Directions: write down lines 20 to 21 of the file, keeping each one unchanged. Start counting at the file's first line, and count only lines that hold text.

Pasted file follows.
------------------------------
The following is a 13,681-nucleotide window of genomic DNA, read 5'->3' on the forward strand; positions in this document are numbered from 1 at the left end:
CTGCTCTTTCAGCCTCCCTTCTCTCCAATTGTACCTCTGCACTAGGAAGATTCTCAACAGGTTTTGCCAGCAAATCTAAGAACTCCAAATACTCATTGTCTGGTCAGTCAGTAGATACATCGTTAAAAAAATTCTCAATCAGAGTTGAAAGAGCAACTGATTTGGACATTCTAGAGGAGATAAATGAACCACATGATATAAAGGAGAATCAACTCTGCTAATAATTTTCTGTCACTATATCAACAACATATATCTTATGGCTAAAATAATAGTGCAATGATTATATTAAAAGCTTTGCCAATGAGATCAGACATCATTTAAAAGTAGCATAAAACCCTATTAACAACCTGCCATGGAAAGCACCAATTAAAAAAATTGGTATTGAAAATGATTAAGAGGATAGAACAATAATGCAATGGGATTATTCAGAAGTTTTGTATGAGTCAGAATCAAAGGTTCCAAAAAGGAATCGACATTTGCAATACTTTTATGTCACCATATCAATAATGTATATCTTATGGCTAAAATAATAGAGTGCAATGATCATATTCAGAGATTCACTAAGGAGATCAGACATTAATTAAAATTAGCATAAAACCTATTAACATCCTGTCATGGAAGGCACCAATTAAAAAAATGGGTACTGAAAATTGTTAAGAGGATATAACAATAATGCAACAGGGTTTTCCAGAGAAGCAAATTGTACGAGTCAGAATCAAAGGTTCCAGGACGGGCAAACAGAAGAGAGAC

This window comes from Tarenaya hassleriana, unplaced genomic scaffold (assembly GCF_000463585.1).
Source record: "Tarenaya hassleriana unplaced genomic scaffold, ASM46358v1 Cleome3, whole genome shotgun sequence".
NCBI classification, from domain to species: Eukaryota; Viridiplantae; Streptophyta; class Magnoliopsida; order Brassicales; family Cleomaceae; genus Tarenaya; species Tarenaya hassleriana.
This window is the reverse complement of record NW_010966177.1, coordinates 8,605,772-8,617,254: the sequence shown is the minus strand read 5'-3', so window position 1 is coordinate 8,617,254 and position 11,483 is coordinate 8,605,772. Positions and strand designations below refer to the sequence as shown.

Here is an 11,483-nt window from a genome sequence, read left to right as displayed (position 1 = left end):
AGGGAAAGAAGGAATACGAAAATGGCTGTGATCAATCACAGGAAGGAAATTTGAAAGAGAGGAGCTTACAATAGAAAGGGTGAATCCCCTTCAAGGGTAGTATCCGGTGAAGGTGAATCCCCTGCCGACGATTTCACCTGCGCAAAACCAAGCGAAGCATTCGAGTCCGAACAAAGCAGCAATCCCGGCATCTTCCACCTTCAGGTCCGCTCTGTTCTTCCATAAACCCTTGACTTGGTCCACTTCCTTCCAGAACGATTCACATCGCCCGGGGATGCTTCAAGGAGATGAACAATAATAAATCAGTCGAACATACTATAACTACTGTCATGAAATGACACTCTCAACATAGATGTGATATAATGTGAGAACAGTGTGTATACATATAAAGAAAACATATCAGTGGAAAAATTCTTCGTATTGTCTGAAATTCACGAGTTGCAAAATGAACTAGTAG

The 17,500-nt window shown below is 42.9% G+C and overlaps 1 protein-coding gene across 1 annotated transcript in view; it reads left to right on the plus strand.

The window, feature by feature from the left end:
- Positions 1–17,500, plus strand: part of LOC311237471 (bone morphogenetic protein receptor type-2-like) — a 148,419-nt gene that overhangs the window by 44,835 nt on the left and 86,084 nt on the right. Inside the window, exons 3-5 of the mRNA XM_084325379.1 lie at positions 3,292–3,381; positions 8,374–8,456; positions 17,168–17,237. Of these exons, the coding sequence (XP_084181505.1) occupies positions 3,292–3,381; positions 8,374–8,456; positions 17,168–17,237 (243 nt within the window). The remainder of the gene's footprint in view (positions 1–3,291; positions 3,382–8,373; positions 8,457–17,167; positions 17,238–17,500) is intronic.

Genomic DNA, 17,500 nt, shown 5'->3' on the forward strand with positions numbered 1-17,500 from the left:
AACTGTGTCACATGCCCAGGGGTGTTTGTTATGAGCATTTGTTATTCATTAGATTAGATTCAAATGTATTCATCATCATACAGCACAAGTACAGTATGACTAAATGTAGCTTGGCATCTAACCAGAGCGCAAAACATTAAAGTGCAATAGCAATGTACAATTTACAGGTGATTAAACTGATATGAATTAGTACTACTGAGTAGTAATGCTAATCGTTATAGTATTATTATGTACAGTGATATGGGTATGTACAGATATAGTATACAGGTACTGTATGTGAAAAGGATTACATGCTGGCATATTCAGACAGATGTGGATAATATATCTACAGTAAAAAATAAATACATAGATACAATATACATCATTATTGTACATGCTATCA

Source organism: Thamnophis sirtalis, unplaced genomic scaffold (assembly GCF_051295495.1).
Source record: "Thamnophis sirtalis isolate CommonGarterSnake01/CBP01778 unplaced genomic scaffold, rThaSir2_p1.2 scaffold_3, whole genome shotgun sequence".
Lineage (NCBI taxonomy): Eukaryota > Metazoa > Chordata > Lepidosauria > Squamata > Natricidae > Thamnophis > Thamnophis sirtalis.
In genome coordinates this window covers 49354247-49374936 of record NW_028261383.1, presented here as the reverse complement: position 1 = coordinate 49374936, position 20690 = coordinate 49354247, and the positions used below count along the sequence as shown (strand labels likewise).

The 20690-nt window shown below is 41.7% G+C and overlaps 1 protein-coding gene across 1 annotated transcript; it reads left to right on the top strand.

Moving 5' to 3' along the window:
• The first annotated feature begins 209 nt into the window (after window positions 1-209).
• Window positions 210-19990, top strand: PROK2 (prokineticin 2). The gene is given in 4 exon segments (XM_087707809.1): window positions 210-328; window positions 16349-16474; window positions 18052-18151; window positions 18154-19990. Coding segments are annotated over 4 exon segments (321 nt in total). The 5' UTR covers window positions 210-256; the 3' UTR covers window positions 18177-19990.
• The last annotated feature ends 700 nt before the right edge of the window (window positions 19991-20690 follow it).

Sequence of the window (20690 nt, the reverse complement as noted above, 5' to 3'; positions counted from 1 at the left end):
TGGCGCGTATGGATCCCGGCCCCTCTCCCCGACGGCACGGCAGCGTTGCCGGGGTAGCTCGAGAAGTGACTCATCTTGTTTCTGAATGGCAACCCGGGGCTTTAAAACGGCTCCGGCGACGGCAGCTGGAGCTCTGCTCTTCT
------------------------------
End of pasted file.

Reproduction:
• The first annotated feature begins 209 nt into the window (after window positions 1-209).
• Window positions 210-19990, top strand: PROK2 (prokineticin 2). The gene is given in 4 exon segments (XM_087707809.1): window positions 210-328; window positions 16349-16474; window positions 18052-18151; window positions 18154-19990. Coding segments are annotated over 4 exon segments (321 nt in total). The 5' UTR covers window positions 210-256; the 3' UTR covers window positions 18177-19990.